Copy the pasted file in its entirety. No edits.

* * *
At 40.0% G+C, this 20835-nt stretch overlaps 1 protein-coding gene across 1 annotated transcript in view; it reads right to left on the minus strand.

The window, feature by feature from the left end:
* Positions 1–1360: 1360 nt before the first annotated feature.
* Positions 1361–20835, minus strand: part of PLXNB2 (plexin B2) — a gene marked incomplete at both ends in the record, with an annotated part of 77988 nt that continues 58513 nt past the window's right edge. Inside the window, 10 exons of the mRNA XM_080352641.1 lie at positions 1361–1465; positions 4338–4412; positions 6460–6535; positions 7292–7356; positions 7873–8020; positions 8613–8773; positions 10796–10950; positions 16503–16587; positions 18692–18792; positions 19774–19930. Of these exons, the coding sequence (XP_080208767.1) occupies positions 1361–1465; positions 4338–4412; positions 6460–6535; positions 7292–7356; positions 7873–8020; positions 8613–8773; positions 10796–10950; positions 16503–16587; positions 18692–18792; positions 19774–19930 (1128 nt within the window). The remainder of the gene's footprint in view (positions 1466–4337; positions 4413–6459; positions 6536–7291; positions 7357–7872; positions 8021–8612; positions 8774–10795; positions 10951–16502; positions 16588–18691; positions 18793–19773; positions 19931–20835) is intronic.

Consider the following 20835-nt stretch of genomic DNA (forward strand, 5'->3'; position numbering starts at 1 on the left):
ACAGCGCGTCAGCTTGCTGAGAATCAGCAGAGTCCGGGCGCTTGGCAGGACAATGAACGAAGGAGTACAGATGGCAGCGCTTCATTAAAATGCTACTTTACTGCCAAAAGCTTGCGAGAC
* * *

At 40.0% G+C, this 20835-nt stretch overlaps 1 protein-coding gene across 1 annotated transcript in view; it reads right to left on the minus strand.

The window, feature by feature from the left end:
* Positions 1–1360: 1360 nt before the first annotated feature.
* Positions 1361–20835, minus strand: part of PLXNB2 (plexin B2) — a gene marked incomplete at both ends in the record, with an annotated part of 77988 nt that continues 58513 nt past the window's right edge. Inside the window, 10 exons of the mRNA XM_080352641.1 lie at positions 1361–1465; positions 4338–4412; positions 6460–6535; positions 7292–7356; positions 7873–8020; positions 8613–8773; positions 10796–10950; positions 16503–16587; positions 18692–18792; positions 19774–19930. Of these exons, the coding sequence (XP_080208767.1) occupies positions 1361–1465; positions 4338–4412; positions 6460–6535; positions 7292–7356; positions 7873–8020; positions 8613–8773; positions 10796–10950; positions 16503–16587; positions 18692–18792; positions 19774–19930 (1128 nt within the window). The remainder of the gene's footprint in view (positions 1466–4337; positions 4413–6459; positions 6536–7291; positions 7357–7872; positions 8021–8612; positions 8774–10795; positions 10951–16502; positions 16588–18691; positions 18793–19773; positions 19931–20835) is intronic.

Consider the following 20835-nt stretch of genomic DNA (forward strand, 5'->3'; position numbering starts at 1 on the left):
ACAGCGCGTCAGCTTGCTGAGAATCAGCAGAGTCCGGGCGCTTGGCAGGACAATGAACGAAGGAGTACAGATGGCAGCGCTTCATTAAAATGCTACTTTACTGCCAAAAGCTTGCGAGAC